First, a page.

"They are good, Barry. How's your Ma?"

"Fine. Gittin' stronger alla' time."

"Good. Anything I can help you with?"

"No, Sir. Jus' admirin' them peas."

"Would you like take some home?" asked Mr. Miller.

"No, Sir. Got nuthin' to pay for 'em with."

"Well, what have you to trade me for some of those peas?"

"All I got's my prize marble here."

"Is that right? Let me see it" said Miller.

"Here 'tis. She's a dandy."

"I can see that. Hmmmmm, only thing is this one is blue and I sort of go for red.

Do you have a red one like this at home?" the store owner asked.

"Not zackley, but almost."

"Tell you what. Take this sack of peas home with you and next trip this way let me look at that red marble", Mr. Miller told the boy.

"Sure will. Thanks Mr. Miller.."

Mrs. Miller, who had been standing nearby, came over to help me.

With a smile said, "There are two other boys like him in our community, all three are in very poor circumstances. Jim just loves to bargain with them for peas, apples, tomatoes, or whatever. When they come back with their red marbles, and they always do, he decides he doesn't like red after all and he sends them home with a bag of produce for a green marble or an orange one, when they come on their next trip to the store."

I left the store smiling to myself, impressed with this man.

A short time later I moved to Colorado, but I never forgot the story of this man, the boys, and their bartering for marbles.

Several years went by, each more rapid than the previous one.

Just recently I had occasion to visit some old friends in that Idaho community and while I was there learned that Mr. Miller had died.

They were having his visitation that evening and knowing my friends wanted to go, I agreed to accompany them.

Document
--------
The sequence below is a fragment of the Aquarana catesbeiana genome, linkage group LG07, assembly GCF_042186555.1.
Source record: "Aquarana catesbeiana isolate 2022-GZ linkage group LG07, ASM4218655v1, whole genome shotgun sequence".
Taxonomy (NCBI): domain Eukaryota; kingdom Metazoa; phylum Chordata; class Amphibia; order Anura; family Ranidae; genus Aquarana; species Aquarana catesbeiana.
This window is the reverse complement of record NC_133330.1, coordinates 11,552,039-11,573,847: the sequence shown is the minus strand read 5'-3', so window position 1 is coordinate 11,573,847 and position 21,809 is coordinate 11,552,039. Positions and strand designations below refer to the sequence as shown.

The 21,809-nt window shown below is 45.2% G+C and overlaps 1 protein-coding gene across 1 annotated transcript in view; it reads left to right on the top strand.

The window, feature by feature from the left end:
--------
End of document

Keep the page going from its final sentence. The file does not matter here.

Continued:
Upon arrival at the mortuary we fell into line to meet the relatives of the deceased and to offer whatever words of comfort we could.

Ahead of us in line were three young men.

One was in an army uniform and the other two wore nice haircuts, dark suits and white shirts...all very professional looking. They approached Mrs. Miller, standing composed and smiling by her husband's casket. Each of the young men hugged her, kissed her on the cheek, spoke briefly with her, and moved on to the casket. Her misty light blue eyes followed them as, one by one, each young man stopped briefly and placed his own warm hand over the cold pale hand in the casket. Each left the mortuary awkwardly, wiping his eyes.

Our turn came to meet Mrs. Miller. I told her who I was and reminded her of the story from those many years ago and what she had told me about her husband's bartering for marbles. With her eyes glistening, she took my hand and led me to the casket.

"Those three young men who just left were the boys I told you about. They just told me how they appreciated the things Jim
'traded' them. Now, at last, when Jim could not change his mind about color or size....they came to pay their debt.."

"We've never had a great deal of the wealth of this world," she confided, "but right now, Jim would consider himself the richest man in Idaho "

With loving gentleness she lifted the lifeless fingers of her deceased husband. Resting underneath were three exquisitely shined red marbles.

The Moral: We will not be remembered by our words, but by our kind deeds.

Life is not measured by the breaths we take, but by the moments that take our breath.

Today I wish you a day of ordinary miracles ~
A fresh pot of coffee you didn't make yourself.
An unexpected phone call from an old friend.
Green stoplights on your way to work.
The fastest line at the grocery store.
A good sing-along song on the radio.
Your keys found right where you left them.


- Butch Ragland ('63) of CO - 06/11/07
WOWZERS!!! This is my kind of tearjerker, Butch! Thanks so much!

Please let Butch Ragland ('63) of CO know how much I enjoyed reading